Category Archives: Scott MacKay

The Meek by Scott MacKay

Meek Cover

New York, NY: Roc, 2001; $5.99 paperback; 328 pp.

Reviewed by Matthew Appleton

This review originally appeared in the November 2001 issue (#159) of The New York Review of Science Fiction.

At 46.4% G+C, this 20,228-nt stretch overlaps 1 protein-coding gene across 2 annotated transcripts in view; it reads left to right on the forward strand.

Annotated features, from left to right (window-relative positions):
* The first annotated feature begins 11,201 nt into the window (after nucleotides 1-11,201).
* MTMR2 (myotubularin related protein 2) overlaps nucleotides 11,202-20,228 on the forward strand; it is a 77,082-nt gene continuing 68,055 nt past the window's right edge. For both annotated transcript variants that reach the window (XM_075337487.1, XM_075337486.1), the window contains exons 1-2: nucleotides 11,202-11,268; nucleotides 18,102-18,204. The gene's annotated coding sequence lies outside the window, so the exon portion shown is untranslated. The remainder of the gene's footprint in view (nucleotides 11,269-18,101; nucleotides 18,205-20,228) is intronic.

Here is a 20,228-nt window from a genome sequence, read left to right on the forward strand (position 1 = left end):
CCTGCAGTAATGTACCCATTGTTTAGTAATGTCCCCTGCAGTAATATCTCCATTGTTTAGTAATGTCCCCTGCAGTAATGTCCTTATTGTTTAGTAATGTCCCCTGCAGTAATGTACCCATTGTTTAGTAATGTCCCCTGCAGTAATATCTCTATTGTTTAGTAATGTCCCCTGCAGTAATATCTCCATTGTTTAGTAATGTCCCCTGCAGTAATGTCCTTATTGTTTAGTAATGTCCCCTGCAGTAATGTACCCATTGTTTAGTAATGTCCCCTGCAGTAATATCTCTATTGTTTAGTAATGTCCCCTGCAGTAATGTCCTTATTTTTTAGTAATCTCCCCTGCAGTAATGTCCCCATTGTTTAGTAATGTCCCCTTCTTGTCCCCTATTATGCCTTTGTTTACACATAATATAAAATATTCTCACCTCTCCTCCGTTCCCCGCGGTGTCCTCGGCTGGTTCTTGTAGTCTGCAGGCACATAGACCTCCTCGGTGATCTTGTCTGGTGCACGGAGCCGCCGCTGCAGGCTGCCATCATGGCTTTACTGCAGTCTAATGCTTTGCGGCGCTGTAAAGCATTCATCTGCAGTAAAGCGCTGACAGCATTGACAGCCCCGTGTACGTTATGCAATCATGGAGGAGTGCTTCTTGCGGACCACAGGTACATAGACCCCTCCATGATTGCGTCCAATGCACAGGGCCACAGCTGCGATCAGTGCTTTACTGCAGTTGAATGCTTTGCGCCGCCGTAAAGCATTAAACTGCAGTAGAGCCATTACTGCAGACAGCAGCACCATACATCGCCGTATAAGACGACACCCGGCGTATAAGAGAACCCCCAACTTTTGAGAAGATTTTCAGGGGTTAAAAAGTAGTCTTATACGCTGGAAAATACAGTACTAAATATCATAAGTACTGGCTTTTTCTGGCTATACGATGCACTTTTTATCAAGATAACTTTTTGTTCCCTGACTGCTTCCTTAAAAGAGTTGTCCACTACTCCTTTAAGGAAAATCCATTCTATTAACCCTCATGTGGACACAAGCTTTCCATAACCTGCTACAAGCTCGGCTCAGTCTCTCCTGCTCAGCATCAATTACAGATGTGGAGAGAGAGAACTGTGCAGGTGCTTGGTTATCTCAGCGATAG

Scott MacKay’s first sf novel, Outpost, was a haunting piece of science fiction that blurred the lines of genre literature. Though the novel was definitely sf, a pervasive Kafkaesque quality made it feel more like a work of dark fantasy. Despite a few highly implausible plot turns, especially towards the end, it was an aggressive piece of writing that hinted at great potential for MacKay as a sf novelist. Yet, despite mostly favorable reviews, Outpost didn’t garner much attention from the field. MacKay’s second sf novel, The Meek, takes a much more conventional approach. Whereas Outpost blurred genre lines and had an intricate, slowly unfolding plot that traveled across time, The Meek is a straightforward novel that carefully stays within the sf tropes and makes its revelations in a more linear fashion. Do not misconstrue that, however, as saying that MacKay has decided to blaze an easier trail with this book. The Meek shows much of the daring and dense storytelling exhibited in Outpost.

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